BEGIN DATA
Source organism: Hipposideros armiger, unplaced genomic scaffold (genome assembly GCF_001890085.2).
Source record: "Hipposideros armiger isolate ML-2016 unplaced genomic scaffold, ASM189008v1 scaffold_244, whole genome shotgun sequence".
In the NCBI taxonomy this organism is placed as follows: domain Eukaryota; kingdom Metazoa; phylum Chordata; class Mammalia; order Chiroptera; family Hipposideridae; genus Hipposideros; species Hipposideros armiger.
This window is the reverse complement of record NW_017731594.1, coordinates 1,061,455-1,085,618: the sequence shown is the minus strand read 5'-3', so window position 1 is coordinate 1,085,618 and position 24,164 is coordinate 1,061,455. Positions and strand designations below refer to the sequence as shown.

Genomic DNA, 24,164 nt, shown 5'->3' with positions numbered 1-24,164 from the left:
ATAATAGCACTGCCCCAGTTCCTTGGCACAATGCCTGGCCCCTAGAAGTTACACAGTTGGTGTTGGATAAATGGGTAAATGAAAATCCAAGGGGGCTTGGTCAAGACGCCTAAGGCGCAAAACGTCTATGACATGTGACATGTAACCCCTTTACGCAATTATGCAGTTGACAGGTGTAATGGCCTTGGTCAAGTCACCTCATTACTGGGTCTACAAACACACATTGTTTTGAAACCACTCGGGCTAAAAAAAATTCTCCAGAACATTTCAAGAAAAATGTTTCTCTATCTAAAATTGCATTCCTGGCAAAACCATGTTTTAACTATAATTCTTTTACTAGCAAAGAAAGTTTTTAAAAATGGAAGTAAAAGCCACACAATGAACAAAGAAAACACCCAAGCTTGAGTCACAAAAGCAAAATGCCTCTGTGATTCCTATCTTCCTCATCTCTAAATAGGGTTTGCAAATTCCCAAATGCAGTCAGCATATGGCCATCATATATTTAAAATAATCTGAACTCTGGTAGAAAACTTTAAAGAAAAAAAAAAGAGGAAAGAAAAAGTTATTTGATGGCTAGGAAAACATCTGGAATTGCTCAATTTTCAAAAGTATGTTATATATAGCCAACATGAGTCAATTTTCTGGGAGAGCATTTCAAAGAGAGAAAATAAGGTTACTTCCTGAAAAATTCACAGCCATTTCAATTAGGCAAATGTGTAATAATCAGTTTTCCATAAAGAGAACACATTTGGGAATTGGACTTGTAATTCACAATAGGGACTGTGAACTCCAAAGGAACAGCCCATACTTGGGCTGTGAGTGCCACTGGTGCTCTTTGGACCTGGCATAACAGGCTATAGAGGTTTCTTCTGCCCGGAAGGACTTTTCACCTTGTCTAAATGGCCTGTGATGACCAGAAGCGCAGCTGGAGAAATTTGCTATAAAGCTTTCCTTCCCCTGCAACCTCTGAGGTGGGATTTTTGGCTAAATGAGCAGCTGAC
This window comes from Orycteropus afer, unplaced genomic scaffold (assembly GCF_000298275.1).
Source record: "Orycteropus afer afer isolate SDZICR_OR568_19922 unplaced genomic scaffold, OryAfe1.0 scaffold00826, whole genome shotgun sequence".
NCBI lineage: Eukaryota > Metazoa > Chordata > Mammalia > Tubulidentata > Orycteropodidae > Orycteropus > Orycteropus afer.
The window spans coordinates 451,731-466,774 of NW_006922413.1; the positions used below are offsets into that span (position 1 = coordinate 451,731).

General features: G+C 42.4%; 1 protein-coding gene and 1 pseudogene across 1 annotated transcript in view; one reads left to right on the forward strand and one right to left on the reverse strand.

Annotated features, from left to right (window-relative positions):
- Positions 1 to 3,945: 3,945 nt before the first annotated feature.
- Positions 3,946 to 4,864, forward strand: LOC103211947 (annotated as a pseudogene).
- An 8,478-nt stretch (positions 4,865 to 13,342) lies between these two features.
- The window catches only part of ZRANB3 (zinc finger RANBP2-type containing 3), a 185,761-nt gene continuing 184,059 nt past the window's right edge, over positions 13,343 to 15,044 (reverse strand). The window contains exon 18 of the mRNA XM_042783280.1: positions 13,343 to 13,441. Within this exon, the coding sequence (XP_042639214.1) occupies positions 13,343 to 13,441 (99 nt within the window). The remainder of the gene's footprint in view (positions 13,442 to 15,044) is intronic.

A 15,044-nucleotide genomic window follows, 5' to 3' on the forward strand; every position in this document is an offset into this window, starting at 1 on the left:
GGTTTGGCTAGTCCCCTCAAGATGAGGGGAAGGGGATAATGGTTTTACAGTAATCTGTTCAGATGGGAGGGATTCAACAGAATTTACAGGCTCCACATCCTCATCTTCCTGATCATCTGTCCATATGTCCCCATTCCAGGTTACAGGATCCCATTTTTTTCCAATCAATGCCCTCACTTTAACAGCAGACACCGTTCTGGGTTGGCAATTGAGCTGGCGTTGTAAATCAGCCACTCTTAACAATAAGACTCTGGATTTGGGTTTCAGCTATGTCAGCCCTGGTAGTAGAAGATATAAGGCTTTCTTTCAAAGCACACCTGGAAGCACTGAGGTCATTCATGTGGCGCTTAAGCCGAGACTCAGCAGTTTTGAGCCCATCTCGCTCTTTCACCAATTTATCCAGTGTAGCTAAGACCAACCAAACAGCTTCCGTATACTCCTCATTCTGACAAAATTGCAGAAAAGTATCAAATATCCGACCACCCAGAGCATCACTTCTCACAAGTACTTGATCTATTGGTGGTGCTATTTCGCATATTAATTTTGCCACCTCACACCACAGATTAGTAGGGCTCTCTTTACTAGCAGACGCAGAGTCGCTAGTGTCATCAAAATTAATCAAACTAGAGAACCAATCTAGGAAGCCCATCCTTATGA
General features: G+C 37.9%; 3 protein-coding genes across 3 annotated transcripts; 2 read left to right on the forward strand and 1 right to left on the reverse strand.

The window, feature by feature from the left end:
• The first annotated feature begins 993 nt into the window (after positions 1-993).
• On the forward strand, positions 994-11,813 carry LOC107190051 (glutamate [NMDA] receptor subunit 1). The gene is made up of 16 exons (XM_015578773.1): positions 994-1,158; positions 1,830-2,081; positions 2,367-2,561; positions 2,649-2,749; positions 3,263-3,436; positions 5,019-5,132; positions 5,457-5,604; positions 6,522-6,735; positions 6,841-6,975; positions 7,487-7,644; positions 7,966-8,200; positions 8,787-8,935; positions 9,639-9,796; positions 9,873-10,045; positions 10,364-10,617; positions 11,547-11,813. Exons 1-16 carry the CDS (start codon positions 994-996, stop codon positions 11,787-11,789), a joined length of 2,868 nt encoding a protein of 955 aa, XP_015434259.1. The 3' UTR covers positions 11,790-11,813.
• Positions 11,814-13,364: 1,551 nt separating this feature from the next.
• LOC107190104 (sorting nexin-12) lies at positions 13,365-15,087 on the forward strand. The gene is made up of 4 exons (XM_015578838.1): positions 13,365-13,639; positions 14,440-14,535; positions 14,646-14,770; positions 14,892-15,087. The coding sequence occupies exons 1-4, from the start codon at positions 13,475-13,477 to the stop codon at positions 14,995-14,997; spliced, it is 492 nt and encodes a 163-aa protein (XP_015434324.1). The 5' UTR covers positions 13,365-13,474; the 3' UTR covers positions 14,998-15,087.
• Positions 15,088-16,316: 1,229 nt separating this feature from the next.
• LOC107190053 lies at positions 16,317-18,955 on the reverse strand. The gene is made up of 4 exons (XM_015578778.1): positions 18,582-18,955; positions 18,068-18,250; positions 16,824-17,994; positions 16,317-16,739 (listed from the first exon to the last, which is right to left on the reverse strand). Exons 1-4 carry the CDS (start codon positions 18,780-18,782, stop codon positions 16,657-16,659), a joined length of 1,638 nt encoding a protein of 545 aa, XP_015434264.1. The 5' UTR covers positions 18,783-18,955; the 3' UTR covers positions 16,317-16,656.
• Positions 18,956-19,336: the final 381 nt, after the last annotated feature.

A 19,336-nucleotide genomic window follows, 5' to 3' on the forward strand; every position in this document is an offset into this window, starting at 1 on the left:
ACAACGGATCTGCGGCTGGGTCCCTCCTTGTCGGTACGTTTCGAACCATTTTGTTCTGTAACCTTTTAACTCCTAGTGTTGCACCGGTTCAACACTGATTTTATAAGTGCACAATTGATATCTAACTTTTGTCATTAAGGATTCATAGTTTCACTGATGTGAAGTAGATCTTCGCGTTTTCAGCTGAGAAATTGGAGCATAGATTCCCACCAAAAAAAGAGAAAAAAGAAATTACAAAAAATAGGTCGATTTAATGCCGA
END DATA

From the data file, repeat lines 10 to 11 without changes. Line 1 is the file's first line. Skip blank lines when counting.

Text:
The window spans coordinates 451,731-466,774 of NW_006922413.1; the positions used below are offsets into that span (position 1 = coordinate 451,731).

General features: G+C 42.4%; 1 protein-coding gene and 1 pseudogene across 1 annotated transcript in view; one reads left to right on the forward strand and one right to left on the reverse strand.